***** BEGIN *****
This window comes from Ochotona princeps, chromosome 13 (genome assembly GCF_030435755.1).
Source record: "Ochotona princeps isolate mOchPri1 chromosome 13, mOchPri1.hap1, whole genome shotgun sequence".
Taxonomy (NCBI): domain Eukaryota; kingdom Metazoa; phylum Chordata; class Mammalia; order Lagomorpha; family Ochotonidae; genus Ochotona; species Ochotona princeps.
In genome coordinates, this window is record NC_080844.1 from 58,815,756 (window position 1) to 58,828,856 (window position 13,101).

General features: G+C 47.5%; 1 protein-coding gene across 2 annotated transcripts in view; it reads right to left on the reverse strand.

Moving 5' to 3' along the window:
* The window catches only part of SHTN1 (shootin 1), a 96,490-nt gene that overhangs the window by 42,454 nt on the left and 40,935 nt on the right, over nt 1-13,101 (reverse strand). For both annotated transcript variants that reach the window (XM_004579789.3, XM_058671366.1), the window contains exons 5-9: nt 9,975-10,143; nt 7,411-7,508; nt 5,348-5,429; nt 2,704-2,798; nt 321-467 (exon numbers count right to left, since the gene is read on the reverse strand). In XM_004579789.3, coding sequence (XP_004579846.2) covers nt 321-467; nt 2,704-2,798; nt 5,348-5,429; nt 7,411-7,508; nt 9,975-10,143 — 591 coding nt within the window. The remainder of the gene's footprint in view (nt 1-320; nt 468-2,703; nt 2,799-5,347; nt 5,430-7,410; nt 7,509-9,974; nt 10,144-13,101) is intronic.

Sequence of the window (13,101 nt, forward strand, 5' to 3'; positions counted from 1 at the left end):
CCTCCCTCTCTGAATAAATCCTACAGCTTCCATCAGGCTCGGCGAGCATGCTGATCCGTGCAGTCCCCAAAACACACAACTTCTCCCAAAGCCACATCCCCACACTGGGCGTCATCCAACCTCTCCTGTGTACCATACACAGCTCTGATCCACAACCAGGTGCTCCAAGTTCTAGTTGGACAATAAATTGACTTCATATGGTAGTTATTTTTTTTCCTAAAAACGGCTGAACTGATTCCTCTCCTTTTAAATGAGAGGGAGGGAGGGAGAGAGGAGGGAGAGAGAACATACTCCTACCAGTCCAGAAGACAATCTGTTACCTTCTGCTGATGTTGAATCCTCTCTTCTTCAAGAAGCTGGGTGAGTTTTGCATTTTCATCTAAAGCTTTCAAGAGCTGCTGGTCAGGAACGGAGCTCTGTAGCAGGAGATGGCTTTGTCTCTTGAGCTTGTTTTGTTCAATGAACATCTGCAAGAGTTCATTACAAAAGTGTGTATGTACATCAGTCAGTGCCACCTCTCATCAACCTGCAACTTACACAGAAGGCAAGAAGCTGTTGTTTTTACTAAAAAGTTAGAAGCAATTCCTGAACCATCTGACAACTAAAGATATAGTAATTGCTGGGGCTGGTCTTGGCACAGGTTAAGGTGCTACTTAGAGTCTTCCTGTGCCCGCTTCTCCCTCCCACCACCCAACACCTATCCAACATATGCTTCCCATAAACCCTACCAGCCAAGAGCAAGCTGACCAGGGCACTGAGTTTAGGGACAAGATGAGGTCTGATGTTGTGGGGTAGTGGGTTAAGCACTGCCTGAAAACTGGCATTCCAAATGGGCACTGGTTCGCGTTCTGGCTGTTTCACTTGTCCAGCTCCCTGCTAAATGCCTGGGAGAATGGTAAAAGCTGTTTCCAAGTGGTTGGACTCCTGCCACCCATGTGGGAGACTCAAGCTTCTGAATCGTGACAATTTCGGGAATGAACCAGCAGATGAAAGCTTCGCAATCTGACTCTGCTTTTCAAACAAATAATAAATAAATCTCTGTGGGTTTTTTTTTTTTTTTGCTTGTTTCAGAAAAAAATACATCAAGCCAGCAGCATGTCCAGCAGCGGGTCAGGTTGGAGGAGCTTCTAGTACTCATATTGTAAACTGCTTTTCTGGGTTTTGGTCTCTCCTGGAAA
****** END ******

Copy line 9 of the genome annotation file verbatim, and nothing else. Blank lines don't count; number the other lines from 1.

CCTCCCTCTCTGAATAAATCCTACAGCTTCCATCAGGCTCGGCGAGCATGCTGATCCGTGCAGTCCCCAAAACACACAACTTCTCCCAAAGCCACATCCCCACACTGGGCGTCATCCAACCTCTCCTGTGTACCATACACAGCTCTGATCCACAACCAGGTGCTCCAAGTTCTAGTTGGACAATAAATTGACTTCATATGGTAGTTATTTTTTTTCCTAAAAACGGCTGAACTGATTCCTCTCCTTTTAAATGAGAGGGAGGGAGGGAGAGAGGAGGGAGAGAGAACATACTCCTACCAGTCCAGAAGACAATCTGTTACCTTCTGCTGATGTTGAATCCTCTCTTCTTCAAGAAGCTGGGTGAGTTTTGCATTTTCATCTAAAGCTTTCAAGAGCTGCTGGTCAGGAACGGAGCTCTGTAGCAGGAGATGGCTTTGTCTCTTGAGCTTGTTTTGTTCAATGAACATCTGCAAGAGTTCATTACAAAAGTGTGTATGTACATCAGTCAGTGCCACCTCTCATCAACCTGCAACTTACACAGAAGGCAAGAAGCTGTTGTTTTTACTAAAAAGTTAGAAGCAATTCCTGAACCATCTGACAACTAAAGATATAGTAATTGCTGGGGCTGGTCTTGGCACAGGTTAAGGTGCTACTTAGAGTCTTCCTGTGCCCGCTTCTCCCTCCCACCACCCAACACCTATCCAACATATGCTTCCCATAAACCCTACCAGCCAAGAGCAAGCTGACCAGGGCACTGAGTTTAGGGACAAGATGAGGTCTGATGTTGTGGGGTAGTGGGTTAAGCACTGCCTGAAAACTGGCATTCCAAATGGGCACTGGTTCGCGTTCTGGCTGTTTCACTTGTCCAGCTCCCTGCTAAATGCCTGGGAGAATGGTAAAAGCTGTTTCCAAGTGGTTGGACTCCTGCCACCCATGTGGGAGACTCAAGCTTCTGAATCGTGACAATTTCGGGAATGAACCAGCAGATGAAAGCTTCGCAATCTGACTCTGCTTTTCAAACAAATAATAAATAAATCTCTGTGGGTTTTTTTTTTTTTTTGCTTGTTTCAGAAAAAAATACATCAAGCCAGCAGCATGTCCAGCAGCGGGTCAGGTTGGAGGAGCTTCTAGTACTCATATTGTAAACTGCTTTTCTGGGTTTTGGTCTCTCCTGGAAA